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You survived OCIs! Now what?

5 Follow-Up Tips After the First Date

Heather - Al Fernandez

When complimenting the firm, refrain from mentioning space pants, fallen angels, or measurements of any kind.

For those of you who recently participated in the legal dog and pony show that we like to call “OCIs,” I extend a tip of the hat to you all for such a dedicated effort toward your future careers – however masochistic it might be. One can only hope now that the summer months spent personalizing those cover letters with a level of detail that would make a stalker proud, and reordering the hobbies on your resume to really highlight your talent for beer pong finally pay off in the weeks to come. The date is over, you can change back into your favourite sweats with the hole in the crotch and sit back with a bag of Doritos while you wait for your betrothed to call. But no, wait. It’s not over yet. Despite bringing your perfect A-game and wooing the interviewers off their feet, you need to put the chips down, get off that couch, and get your ass back to work! There is no rest for the weary in the game of love, and there is certainly none to be had here in law school. So with that said, allow me the pleasure of potentially wasting the next five minutes of your day with some salient advice that has never led me astray where it concerns matters of the heart. I’m sure it applies equally to law firms.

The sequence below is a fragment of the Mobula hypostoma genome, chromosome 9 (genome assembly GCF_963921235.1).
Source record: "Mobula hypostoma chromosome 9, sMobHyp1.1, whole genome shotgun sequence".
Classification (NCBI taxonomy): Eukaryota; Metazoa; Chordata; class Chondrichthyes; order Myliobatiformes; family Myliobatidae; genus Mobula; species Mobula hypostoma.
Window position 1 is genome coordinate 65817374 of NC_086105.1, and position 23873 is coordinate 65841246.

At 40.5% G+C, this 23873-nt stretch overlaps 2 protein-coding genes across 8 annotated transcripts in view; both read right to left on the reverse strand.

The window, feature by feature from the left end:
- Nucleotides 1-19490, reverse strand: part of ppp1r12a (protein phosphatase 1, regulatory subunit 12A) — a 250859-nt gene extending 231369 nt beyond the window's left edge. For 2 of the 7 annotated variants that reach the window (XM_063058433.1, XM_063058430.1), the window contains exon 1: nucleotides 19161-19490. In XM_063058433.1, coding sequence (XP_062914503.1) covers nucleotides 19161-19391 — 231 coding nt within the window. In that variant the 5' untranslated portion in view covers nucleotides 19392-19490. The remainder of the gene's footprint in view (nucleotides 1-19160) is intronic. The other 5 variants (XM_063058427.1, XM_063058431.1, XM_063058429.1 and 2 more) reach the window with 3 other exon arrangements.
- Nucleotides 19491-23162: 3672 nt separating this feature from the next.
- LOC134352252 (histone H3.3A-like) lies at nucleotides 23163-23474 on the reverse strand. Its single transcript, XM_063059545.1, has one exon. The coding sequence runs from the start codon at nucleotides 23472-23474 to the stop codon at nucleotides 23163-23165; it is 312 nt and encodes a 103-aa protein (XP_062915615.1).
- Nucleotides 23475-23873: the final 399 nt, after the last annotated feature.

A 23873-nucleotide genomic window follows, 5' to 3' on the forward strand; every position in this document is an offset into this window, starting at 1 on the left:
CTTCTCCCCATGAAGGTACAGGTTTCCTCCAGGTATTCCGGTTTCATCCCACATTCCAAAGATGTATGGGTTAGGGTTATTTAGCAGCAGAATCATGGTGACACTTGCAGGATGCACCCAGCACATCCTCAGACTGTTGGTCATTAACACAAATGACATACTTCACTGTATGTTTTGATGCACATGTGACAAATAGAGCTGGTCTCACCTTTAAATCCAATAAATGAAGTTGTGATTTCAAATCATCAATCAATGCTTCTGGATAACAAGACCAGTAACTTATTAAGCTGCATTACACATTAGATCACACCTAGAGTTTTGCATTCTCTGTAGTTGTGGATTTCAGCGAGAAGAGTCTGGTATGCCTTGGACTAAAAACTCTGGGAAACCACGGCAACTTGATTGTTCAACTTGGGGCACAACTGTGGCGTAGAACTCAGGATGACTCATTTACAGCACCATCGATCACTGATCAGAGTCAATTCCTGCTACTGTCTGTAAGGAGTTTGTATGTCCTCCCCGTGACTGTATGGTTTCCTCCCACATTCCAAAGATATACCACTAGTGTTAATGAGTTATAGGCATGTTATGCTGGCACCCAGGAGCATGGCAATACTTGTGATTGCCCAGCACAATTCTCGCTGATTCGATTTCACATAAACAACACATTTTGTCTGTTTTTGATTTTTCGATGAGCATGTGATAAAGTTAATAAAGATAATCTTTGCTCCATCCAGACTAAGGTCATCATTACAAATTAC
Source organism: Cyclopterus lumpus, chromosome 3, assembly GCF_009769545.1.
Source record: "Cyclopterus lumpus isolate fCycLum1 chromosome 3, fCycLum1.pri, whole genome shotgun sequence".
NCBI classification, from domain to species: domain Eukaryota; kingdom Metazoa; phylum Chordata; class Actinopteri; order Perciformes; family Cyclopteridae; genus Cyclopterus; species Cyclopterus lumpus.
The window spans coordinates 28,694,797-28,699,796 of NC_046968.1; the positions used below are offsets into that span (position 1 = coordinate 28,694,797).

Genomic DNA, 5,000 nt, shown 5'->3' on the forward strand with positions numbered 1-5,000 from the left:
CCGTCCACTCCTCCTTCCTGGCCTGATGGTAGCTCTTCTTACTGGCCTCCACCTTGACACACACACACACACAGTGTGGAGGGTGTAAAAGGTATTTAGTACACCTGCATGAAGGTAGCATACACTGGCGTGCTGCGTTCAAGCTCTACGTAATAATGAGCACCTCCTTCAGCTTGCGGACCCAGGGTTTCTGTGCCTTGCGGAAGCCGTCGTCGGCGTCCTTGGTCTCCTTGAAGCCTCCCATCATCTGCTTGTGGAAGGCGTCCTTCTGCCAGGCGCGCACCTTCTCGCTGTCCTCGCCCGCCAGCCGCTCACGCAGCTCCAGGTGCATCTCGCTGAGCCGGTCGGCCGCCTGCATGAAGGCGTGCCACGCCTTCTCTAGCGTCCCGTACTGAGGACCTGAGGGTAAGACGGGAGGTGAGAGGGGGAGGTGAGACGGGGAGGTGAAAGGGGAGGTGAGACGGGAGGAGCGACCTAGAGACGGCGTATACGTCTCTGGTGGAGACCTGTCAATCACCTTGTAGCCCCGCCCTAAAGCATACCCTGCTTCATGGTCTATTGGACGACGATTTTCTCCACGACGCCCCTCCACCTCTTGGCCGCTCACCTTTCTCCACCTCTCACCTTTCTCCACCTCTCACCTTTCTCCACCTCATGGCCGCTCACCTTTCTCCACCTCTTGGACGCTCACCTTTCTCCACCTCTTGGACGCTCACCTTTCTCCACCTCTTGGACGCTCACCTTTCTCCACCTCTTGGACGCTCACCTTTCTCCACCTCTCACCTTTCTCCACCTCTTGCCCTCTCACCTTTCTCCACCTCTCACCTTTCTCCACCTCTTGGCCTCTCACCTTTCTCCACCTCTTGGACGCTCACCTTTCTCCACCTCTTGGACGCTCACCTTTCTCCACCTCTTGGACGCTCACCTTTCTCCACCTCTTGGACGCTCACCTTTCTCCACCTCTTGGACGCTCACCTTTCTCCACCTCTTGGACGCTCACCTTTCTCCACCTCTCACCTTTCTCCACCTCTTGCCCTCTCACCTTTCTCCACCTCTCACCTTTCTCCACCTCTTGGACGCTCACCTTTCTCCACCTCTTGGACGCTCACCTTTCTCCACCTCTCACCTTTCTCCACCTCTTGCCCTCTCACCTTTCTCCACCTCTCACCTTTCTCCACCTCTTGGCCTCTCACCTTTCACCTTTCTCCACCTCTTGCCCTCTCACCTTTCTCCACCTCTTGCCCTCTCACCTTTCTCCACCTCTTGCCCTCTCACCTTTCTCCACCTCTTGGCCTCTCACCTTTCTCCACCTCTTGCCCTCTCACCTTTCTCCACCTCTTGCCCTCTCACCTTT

1. Text or call the very next day.

Let’s not take this one too literal since anything beyond a quick email could likely confirm you as a potential candidate for a restraining order in the eyes of your interviewer. Unless you were able to bond over martinis and glasses of wine after the interview, it might seem suspect to be calling them at their weekend cabin to express your gratitude for having “taken the time to meet with you.” The general rule: always send a quick email thanking the interviewers as soon as possible after the interview. Be sure to personalize the message so that multiple notes to different lawyers within the same firm do not sound the same. You were taking notes during the interview, right?

2. Once you’ve secured the second date, do a little research.

Did someone say research? Yes, seize your moment my lovely gunners, load up Google, and fly my pretties, fly, fly! Find out who you will be meeting with and learn about them as much as possible. What area of law do they practice? What is their favourite hobby? What blood type is their second-born son? Now is not the time to hold back your super-sleuthing skills. You want them to know that when shit really hits the fan, you are their Kalinda Sharma. Not only will you spot that rogue comma that saves them millions of dollars, but you’ll be able to tell them exactly which area of the world the trees were harvested from to make the paper it was printed on. Relevant? Probably not. Impressive? Absolutely. Knowledge is power and the more you have, the better equipped you are to shape your second date into an experience that will leave them wanting you more.